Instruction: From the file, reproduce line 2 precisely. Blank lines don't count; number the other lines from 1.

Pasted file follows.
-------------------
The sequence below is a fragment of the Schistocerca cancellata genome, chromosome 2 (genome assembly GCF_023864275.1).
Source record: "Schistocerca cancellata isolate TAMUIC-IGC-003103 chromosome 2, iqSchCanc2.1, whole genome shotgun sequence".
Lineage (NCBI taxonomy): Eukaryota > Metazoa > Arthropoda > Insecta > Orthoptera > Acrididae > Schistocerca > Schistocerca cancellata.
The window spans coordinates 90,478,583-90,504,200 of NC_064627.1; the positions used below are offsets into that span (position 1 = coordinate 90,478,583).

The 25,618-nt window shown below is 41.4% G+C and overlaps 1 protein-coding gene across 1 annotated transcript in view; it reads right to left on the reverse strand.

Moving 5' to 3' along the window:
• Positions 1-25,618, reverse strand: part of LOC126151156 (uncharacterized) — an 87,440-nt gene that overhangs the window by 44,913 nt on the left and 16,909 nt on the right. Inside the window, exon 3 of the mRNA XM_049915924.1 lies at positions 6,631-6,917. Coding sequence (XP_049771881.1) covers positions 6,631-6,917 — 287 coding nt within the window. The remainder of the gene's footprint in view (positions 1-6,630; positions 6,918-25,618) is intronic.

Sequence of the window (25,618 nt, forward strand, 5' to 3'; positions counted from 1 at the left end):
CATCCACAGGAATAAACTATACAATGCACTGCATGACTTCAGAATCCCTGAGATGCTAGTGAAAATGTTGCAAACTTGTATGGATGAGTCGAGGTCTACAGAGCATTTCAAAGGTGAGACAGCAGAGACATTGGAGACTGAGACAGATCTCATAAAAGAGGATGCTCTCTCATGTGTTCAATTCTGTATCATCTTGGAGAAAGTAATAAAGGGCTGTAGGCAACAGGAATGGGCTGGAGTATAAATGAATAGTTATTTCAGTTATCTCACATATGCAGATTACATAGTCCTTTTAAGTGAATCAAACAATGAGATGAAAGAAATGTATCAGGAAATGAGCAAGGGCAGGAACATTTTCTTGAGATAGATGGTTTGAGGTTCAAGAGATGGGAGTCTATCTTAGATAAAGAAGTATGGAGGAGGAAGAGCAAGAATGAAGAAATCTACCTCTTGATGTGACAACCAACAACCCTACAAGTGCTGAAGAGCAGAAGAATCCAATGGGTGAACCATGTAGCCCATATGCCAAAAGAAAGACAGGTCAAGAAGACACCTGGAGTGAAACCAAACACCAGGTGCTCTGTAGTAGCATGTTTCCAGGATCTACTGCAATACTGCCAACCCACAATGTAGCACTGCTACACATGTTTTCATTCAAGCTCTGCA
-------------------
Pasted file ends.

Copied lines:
Source record: "Schistocerca cancellata isolate TAMUIC-IGC-003103 chromosome 2, iqSchCanc2.1, whole genome shotgun sequence".